Ry Russo-Young's new film entitled "You Won't Miss Me," which she co-wrote with Stella Schnabel, is an experimental narrative about 23 year-old Shelley (played by a brilliant Schnabel), a New Yorker who has just been released from a mental institution. "You Won't Miss Me" is a refreshing take on the difficulty of love, and one of the most resonant movies I've seen recently.
Fragmentation shapes Russo-Young's film, which moves in a non-chronological series of seemingly estranged moments which mirror the disorienting structure of Shelley's impressions of her experience. Shot on Flip video, HD, DV, Super 8 and Super 16, and in both colour and black and white, the aesthetic reflects the various moods and textures of a quotidien NYC, everywhere from a vibrant blue, neon evening to a tactile, granular daytime Brooklyn.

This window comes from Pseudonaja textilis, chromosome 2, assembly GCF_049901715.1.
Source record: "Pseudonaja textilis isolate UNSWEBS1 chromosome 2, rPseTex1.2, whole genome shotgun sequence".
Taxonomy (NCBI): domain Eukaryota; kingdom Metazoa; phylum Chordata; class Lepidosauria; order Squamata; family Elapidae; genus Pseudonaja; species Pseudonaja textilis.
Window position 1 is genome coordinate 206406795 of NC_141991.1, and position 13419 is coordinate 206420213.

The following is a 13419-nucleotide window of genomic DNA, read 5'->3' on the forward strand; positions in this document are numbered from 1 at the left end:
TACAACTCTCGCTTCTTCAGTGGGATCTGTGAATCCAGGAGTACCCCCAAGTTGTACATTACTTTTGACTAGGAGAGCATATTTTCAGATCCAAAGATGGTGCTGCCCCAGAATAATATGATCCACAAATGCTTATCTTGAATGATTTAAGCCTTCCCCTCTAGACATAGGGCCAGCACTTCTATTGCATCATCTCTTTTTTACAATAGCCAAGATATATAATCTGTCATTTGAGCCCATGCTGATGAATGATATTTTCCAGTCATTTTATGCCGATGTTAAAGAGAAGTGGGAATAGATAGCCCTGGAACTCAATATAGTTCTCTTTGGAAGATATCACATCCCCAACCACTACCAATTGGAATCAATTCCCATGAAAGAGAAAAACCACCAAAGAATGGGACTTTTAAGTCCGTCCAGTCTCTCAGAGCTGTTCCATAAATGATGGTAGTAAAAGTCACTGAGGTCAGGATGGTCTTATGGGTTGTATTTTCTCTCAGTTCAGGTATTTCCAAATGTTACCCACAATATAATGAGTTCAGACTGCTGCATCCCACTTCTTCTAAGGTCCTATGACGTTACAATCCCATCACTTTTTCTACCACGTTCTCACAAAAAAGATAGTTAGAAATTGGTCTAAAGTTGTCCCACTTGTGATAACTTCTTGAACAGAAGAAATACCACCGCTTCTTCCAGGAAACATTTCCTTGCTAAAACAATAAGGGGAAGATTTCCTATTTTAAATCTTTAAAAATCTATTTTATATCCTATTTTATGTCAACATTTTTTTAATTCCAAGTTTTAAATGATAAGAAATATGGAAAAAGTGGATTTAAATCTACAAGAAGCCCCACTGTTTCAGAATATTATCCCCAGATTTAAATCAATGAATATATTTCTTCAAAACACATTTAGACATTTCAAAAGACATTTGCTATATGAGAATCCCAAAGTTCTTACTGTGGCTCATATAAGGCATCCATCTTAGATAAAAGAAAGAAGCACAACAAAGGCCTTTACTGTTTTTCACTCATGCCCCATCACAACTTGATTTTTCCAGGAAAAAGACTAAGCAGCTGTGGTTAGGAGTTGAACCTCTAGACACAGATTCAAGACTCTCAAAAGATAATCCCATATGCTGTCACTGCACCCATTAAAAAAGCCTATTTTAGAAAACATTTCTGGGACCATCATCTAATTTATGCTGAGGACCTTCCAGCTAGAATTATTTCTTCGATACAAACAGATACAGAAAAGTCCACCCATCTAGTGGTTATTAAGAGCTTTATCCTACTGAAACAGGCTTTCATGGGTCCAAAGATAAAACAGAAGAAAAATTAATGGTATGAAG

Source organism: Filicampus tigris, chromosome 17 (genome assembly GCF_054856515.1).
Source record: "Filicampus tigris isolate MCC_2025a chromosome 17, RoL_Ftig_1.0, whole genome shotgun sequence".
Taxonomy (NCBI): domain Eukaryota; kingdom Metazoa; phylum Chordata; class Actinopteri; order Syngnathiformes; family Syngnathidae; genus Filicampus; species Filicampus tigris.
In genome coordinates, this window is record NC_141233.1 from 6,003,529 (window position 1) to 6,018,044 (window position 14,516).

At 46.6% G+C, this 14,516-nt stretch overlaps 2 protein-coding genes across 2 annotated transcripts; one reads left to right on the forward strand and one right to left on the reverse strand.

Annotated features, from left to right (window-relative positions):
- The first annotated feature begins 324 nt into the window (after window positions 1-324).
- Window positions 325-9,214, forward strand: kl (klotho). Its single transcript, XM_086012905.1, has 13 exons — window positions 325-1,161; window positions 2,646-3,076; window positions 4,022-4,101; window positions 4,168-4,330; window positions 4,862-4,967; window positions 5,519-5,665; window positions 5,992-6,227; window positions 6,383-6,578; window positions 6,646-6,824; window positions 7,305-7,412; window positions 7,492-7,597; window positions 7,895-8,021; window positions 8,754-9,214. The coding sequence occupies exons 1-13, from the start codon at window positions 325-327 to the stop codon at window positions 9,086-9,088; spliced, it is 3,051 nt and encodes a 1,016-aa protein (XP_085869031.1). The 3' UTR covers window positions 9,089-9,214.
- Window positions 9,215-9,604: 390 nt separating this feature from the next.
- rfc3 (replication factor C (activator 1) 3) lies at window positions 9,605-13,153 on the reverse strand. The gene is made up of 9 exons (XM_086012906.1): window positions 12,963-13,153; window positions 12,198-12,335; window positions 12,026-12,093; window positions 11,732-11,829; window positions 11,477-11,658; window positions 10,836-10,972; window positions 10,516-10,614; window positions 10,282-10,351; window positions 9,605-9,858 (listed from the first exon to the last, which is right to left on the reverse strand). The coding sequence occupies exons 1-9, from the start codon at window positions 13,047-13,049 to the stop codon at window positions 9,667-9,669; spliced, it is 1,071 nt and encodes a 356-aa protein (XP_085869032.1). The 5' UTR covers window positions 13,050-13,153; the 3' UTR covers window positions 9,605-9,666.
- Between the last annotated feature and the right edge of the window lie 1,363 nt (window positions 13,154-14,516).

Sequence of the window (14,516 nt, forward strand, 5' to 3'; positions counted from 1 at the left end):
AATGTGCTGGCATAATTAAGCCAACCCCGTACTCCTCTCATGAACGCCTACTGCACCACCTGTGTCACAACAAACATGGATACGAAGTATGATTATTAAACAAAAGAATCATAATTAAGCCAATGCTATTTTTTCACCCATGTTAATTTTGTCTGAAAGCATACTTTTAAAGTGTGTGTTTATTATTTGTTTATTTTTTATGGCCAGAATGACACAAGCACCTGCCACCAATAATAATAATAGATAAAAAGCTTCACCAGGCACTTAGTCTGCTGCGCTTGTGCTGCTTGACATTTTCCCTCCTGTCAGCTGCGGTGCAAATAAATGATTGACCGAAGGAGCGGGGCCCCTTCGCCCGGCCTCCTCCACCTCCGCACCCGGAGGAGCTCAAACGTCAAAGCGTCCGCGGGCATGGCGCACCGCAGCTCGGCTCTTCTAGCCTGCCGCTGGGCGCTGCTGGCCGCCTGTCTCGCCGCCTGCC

In many ways, Shelley represents that beloved NYC energy that continues to pulsate no matter what the world throws at her; she might be a bit lost but she's surely alive and kicking. She endures acting auditions for arrogant directors who generate needlessly embarassing interactions -- (featuring some humerous cameos by mumblecore directors Aaron Katz and Joe Swanberg) -- and transitions to malnourished friendships and a disconnected romantic life composed of quick encounters and disappointments.
There's a very hand-made feeling to the film, which could be dangerous but ends up working beautifully because of Russo-Young's restraint and his devotion to a non-judgemental point of view. We watch Shelley's emotions spread themselves across the city in an almost confessional way, on the back of a motorcycle where she clings to a practically anonymous male form, or speaking to her psychiatrist, who is rendered as merely a shoulder that frames the image. It implies her connection to people in time and space, which amplifies her emotional disconnection and lonliness in a surprisingly relatable way.